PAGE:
How It Goes

I’m standing down from my writing session.

I was writing an intense scene. I had to build up to it. Kanrin and some of his team are down on Kyrios. He has one hundred team members. They’re divided into five platoons, which is the corporate standard. He doesn’t take them all down at the same time. No, he was taking three platoons, so he can rotate platoons in and out. They’re coping with not having their nanosystems and standard technology, which forces them to live in a primitive manner.

Getting to the point that I was ready to write this scene took a lot of set-up. I had to determine which three platoons were down there. Some members were sick; which? They’ve built a small fort with one main tower, and four perimeter towers. (They were built on the starship, Epitome, and then ferried down in sections and put together.) Each tower is manned with two people; I wanted to know who was in each one. Then came the details of what was happening, what happened to whom, and who said what.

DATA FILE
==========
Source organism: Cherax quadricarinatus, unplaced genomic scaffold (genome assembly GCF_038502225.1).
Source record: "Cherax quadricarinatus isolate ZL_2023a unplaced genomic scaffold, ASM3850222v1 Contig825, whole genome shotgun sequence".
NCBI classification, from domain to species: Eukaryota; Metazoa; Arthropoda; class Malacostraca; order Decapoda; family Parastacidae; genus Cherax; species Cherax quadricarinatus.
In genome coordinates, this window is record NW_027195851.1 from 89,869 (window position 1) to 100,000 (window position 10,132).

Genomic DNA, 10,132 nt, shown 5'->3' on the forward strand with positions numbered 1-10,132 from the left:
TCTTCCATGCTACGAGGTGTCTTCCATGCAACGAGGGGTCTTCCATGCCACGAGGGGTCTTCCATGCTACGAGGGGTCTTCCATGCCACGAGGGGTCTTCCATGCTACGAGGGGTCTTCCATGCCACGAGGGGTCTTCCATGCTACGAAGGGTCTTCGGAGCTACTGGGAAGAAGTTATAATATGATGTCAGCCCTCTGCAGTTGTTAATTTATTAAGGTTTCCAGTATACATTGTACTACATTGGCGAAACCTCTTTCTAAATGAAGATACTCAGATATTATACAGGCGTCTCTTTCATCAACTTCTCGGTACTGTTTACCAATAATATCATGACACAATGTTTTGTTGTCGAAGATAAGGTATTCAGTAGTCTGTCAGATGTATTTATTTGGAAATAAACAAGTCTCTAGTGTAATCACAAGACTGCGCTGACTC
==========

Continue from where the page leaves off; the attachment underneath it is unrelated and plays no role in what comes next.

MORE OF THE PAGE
Besides that, their resupply vessel, with the replacement platoon, is overdue. A storm strikes; some are killed. Who? What do they do with the bodies? It’s emotional for them, too. They’re accustomed to people dying and then being resurrected/resuscitated/regenerated, and back among them in less than a day. It’s a black scene that’s the beginning of a dark period. So much of it is visible to me, but I have to endure the tedious business of writing it, word by word, comma by comma, period by — well, you get it. Then, whatever happens to each character must be documented in the bible, so I can easily reference these facts and keep true and logical.

Twenty-five hundred words were written, a decent session, but I’m spent. My typing posture working on the coffee shop’s table was poor; I was hunkered over in concentration, and I feel it in my neck muscles.

Time to stop writing like crazy, at least for now, although the writer knows, I’m going to continue writing in my head. That’s just how it goes.

 

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